Opening: 28th September 2017, 6-9pm
Friday 29th September – Friday 17th November 2017
David George is a British photographer who has exhibited in solo and group exhibitions internationally. He is currently preparing for the group exhibition LONDON BY NIGHT at The Museum of London, curated by Anne Sparham opening in 2018.
Previous solo exhibitions have included ELSEWHERE at PECKHAM 24, London, 2017, and EXTRAVAGANT at Minerva House, London, which is currently on view.
Recent group exhibitions of the last few years have included UNCERTAIN STATES ANNUAL SHOW, The Arts Pavillion, London, 2016 & 2015; AFTER LONDON, Bank Gallery, London, curated by Michael Upton, 2016; LEGEND OF THE EAST END, curated by Zelda Cheatle, 2015; FOYLE FOUNDATION, Four Corners, London, 2015 and OXFORD HOUSE, London, curated by Francesca Wilkins, 2015.
David George’s work has been included in The Observer, Photomonitor, The Evening Standard, British Journal of Photography and The Sunday Times Magazine, as well as publications including ARCHIVE, IMAGINING THE EAST END, published by Black Dog in 2013. David George’s monograph HACKNEY BY NIGHT, was published by Hoxton Mini Press in 2015.
The Broken Pastoral
This exhibition is the culmination of ten years work and at its heart contains two interconnected strands of thought and practice. The first is tasked with transposing ideas and themes of western classical art (sublime, romantic, uncanny and melancholic) onto contemporary British landscape photography. The second strand aims to document these man-altered landscapes with a more romantic representation, a representation that is at odds with the dominant school of thought presently surrounding contemporary landscape photography.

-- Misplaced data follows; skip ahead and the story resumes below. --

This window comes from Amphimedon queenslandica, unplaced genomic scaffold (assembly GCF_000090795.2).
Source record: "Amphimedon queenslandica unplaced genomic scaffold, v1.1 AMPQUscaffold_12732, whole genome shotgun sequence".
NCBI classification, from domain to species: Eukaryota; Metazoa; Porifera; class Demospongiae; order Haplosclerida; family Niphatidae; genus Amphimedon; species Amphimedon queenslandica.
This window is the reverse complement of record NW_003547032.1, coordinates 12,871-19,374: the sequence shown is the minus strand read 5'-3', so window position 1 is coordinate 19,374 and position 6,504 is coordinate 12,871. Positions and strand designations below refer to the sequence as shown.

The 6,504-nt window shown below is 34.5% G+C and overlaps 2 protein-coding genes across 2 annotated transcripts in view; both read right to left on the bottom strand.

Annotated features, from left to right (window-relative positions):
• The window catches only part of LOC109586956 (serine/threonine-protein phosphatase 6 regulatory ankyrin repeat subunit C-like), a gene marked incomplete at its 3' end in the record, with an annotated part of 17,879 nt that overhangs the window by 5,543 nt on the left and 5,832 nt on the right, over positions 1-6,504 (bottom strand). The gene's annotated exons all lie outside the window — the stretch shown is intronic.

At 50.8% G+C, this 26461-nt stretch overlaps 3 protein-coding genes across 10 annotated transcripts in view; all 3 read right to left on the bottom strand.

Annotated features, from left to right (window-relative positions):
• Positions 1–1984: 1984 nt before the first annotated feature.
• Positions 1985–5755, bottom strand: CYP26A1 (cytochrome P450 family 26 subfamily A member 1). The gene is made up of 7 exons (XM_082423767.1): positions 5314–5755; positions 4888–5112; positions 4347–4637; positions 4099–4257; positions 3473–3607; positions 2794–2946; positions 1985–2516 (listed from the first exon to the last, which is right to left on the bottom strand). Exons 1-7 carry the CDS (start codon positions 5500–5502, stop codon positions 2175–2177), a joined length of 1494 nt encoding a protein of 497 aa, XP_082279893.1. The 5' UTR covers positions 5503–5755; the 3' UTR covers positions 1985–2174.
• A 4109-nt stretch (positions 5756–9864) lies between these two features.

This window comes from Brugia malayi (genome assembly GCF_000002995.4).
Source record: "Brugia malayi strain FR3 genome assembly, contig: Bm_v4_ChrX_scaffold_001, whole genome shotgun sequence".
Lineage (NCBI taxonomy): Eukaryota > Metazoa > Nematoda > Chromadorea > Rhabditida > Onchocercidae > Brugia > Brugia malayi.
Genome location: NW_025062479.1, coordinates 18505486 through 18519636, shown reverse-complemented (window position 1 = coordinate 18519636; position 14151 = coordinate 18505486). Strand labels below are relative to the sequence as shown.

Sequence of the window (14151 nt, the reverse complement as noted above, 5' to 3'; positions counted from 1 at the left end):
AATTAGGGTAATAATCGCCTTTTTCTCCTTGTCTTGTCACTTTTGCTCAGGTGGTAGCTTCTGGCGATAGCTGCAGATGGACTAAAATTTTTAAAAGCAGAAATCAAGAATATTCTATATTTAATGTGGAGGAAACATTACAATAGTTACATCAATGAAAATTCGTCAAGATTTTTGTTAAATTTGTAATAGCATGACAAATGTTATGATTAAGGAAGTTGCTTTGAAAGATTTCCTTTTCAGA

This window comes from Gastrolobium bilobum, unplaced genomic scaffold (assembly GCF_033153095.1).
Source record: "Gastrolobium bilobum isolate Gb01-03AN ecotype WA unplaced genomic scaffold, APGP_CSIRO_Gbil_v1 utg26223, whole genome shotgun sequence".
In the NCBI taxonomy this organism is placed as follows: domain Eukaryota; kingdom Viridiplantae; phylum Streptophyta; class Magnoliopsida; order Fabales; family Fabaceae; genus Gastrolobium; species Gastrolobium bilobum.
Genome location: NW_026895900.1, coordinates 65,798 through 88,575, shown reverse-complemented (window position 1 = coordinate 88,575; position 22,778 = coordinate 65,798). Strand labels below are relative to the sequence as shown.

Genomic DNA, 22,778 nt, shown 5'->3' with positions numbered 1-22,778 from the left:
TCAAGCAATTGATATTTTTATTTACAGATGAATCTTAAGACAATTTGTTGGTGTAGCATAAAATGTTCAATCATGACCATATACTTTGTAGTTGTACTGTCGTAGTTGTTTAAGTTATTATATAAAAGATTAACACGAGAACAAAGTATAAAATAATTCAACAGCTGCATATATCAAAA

Ideas pertaining to man altered landscape have been in the intellectual stranglehold of the New Topographic movement, since its inception in the early 1970’s, a movement that has both feet firmly placed in the classical (or Apollonian) school of thought. The New Topographics were originally an intellectual response to pictorialism in American landscape photography but in the intervening years they are to be seen as the only possible intellectual response to the new landscapes being engineered by changes in industry and population trends in the late twentieth and early twenty first centuries.
Any aesthetic school is empirical and therefore subjective, so in effect, the romantic (or Dionian) school, has just as much intellectual validity for discussing modern topographies as the classical school and should have just as much traction in the theoretical and practical representation of contemporary landscape as the New Topographics. This small, but important argument was a major factor in the making of these landscape photographs
One of the main differences between the two aesthetics is that the New Topographics, to me at least, precursor the ideas contained within the work. They begin with the statement “this is…” (good, bad, indifferent etc.) whereas the romantic idea twists the precursor to “is this…?”